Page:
House Bill Would Make Colonoscopy, Polyp Removal Free for Medicare Patients
Groups want to allow removal of polyps during procedure with no unexpected co-pay
March 1, 2012 - Colonoscopy for colorectal cancer screening saves lives, but a loophole in current Medicare law may cause
patients to think twice before undergoing this vital test, says three medical groups. Legislation introduced today seeks to ensure that
colorectal cancer screening for all Medicare beneficiaries is free, as was intended.
The Patient Protection and Affordable Care Act, sometimes referred to as “Obamacare,” waives the coinsurance and
deductible for many cancer screening tests, including colonoscopy, sigmoidoscopy and fecal occult blood testing (FOBT), which screen for
Colonoscopy is a unique screening test because gastroenterologists are able to remove precancerous polyps and small
cancers during the screening procedure. Under Medicare billing rules, removal of any polyp reclassifies the screening as a therapeutic
procedure, for which patients will receive an unexpected coinsurance bill. In some cases this may be covered by other supplemental insurance.
The Removing Barriers to Colorectal Cancer Screening Act of 2012 introduced today by Rep. Charlie Dent, R-PA, waives the
coinsurance for a screening colonoscopy regardless of whether a polyp or lesion is found.
Congressman Dent represents Pennsylvania’s 15th District, which is home to a large life sciences industry that includes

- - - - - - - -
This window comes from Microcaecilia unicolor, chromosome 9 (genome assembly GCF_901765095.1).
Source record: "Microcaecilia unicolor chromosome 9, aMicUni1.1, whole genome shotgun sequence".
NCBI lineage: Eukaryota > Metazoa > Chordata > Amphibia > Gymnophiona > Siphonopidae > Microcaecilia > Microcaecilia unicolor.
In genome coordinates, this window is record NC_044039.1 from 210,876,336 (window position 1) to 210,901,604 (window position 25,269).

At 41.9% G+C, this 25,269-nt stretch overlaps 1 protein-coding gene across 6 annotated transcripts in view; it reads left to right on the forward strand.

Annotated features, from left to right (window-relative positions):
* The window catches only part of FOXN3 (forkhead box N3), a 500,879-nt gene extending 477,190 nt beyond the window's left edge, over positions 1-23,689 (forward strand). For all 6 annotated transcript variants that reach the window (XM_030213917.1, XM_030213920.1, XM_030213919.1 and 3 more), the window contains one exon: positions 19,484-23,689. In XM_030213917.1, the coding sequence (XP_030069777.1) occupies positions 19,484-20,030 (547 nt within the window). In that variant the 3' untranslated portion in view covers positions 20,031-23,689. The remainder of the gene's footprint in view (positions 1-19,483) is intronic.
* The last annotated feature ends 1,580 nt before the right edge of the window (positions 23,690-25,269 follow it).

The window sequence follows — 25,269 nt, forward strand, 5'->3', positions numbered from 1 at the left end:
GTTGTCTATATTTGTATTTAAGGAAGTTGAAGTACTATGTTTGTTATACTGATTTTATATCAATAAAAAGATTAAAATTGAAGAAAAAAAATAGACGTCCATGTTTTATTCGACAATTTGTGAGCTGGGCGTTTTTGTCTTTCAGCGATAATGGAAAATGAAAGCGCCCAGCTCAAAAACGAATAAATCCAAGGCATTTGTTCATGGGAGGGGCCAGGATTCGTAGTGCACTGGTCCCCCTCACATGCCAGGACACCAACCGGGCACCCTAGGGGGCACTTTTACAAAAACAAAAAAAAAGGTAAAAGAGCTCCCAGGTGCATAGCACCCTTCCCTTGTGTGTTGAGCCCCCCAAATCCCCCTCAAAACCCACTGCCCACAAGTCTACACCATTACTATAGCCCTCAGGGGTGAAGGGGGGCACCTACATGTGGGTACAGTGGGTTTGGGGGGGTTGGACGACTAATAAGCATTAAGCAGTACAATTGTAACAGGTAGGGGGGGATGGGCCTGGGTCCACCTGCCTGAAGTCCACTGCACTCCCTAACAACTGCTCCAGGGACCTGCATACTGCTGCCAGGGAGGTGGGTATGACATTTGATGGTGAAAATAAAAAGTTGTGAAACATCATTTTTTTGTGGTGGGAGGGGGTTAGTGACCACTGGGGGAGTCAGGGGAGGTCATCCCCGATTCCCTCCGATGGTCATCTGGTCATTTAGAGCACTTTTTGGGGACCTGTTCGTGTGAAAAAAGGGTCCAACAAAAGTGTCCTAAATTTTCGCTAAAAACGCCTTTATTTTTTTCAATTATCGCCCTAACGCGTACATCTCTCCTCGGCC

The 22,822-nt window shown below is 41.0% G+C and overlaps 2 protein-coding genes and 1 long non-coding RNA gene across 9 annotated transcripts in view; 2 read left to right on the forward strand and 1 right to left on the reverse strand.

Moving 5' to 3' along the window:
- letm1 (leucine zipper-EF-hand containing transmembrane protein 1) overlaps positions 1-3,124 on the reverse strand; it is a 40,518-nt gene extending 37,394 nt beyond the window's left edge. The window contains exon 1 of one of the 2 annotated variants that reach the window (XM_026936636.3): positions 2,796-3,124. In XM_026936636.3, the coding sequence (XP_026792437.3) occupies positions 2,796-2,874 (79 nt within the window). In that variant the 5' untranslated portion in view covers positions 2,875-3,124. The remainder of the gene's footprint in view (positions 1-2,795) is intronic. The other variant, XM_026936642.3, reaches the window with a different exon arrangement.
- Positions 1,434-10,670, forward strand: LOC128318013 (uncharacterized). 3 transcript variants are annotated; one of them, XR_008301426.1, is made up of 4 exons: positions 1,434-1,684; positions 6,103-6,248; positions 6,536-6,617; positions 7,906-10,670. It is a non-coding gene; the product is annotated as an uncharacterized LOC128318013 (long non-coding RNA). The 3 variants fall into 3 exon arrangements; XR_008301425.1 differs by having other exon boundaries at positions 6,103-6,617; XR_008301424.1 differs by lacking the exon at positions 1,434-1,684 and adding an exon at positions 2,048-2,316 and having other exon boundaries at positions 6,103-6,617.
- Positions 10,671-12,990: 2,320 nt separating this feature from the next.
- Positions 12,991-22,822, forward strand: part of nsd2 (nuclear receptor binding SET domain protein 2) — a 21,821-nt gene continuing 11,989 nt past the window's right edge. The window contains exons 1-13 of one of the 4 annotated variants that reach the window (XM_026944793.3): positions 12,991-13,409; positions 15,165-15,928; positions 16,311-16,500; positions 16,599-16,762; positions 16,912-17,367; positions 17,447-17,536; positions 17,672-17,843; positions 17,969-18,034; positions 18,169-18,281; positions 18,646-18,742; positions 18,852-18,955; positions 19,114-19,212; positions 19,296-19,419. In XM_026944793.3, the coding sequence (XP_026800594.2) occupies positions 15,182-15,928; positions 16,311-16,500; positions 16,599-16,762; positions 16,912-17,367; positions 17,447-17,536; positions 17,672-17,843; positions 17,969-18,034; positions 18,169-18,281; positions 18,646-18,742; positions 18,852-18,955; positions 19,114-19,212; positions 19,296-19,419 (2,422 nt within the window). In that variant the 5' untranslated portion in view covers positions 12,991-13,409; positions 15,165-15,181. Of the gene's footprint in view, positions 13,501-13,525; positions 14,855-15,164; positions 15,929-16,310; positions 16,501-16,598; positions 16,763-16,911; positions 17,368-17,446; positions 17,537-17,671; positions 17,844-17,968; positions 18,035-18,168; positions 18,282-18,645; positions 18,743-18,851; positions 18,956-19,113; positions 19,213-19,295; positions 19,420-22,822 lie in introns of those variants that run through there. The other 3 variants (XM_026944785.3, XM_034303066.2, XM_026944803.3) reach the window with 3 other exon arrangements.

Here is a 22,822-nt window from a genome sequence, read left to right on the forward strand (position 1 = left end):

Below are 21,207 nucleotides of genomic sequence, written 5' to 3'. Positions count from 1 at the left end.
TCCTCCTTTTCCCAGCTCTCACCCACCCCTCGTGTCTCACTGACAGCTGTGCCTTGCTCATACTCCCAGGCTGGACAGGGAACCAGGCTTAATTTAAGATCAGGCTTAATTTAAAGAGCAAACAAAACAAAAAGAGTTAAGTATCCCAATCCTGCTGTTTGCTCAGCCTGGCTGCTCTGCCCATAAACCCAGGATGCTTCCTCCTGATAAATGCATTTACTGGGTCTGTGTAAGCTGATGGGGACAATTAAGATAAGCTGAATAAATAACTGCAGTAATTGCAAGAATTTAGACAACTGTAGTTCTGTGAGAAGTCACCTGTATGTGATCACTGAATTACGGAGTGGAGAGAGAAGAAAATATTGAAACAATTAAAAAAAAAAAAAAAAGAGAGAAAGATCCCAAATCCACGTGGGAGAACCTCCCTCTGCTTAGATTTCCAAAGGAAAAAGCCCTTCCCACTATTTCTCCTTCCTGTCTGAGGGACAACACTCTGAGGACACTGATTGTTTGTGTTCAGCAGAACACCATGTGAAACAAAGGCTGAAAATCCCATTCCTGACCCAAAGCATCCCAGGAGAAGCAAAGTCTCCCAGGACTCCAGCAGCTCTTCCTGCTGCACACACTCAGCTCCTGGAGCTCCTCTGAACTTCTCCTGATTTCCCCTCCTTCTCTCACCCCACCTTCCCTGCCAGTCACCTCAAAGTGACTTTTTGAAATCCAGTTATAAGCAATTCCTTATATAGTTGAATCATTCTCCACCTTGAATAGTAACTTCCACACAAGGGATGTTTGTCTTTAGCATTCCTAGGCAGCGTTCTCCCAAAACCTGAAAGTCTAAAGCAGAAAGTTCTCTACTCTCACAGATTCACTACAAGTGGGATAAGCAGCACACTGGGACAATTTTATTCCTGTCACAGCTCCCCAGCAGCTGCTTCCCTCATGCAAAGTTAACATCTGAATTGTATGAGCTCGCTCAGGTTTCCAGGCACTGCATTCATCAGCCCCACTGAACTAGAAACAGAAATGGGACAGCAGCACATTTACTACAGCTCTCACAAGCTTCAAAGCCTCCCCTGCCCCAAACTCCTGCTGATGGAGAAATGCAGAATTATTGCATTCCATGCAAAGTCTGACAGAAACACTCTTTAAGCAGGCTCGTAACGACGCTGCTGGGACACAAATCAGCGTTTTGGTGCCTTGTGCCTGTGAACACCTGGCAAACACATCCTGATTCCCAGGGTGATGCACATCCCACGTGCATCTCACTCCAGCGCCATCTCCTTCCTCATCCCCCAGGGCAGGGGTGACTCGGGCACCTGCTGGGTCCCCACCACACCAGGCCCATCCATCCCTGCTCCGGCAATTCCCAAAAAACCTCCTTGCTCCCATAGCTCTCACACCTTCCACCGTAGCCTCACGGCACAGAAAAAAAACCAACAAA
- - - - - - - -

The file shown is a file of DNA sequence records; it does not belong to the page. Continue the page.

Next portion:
research universities, national healthcare providers and biotech firms.
Last year, Rep. Dent, introduced a bill for the U.S. Postal Service to issue a stamp promoting the fight against
colorectal cancer. It was referred to a subcomittee on military personnel.
Under current Medicare policy, the beneficiary deductible is waived regardless of whether a polyp or lesion is found.
Congressman Dent's bill applies the same rational policy to beneficiary coinsurance.
The American Cancer Society Cancer Action Network (ACS CAN), the American Gastroenterological Association (AGA) and the
American Society for Gastrointestinal Endoscopy (ASGE) have been advocating for the past year and half that Congress corrects this
"cost-sharing" problem, which continues to cause confusion for patients and providers.
Cost sharing creates financial barriers, which could discourage the use of colonoscopy. The Removing Barriers to
Colorectal Cancer Screening Act of 2012 is critical to achieving higher screening rates and reducing the incidence of colorectal cancer.
Almost 38 percent of U.S. adults age 50 and older have never been screened, despite the fact that removing precancerous
polyps cuts the death rate from colorectal cancer by half.
Christopher W. Hansen, president, ACS CAN, said, "I commend Representative Dent for this important effort to ensure that
everyone has access to life saving cancer screenings, without regard to their ability pay. Too many Americans are going without lifesaving
screenings because they cannot afford it. We urge Congress to help stop a cancer that can be prevented in many cases."
on Colon Cancer Screenings (Colorectal)
How often is it covered?
Fecal Occult Blood Test: Once every 12 months.
Flexible Sigmoidoscopy: Generally, once every 48 months,
or 120 months after a previous screening colonoscopy for people not at high risk.
Screening Colonoscopy: Generally once every 120 months
(once every 24 months if you're at high risk), or 48 months after a previous flexible sigmoidoscopy.
Barium Enema: Your doctor can decide to use this test
instead of a flexible sigmoidoscopy or colonoscopy. This test is covered every 24 months if you are at high risk for
colorectal cancer and every 48 months if you aren't at high risk.
You're at high risk if you have any
of the following risk factors:
A close relative (sibling, parent, or child) who has had colorectal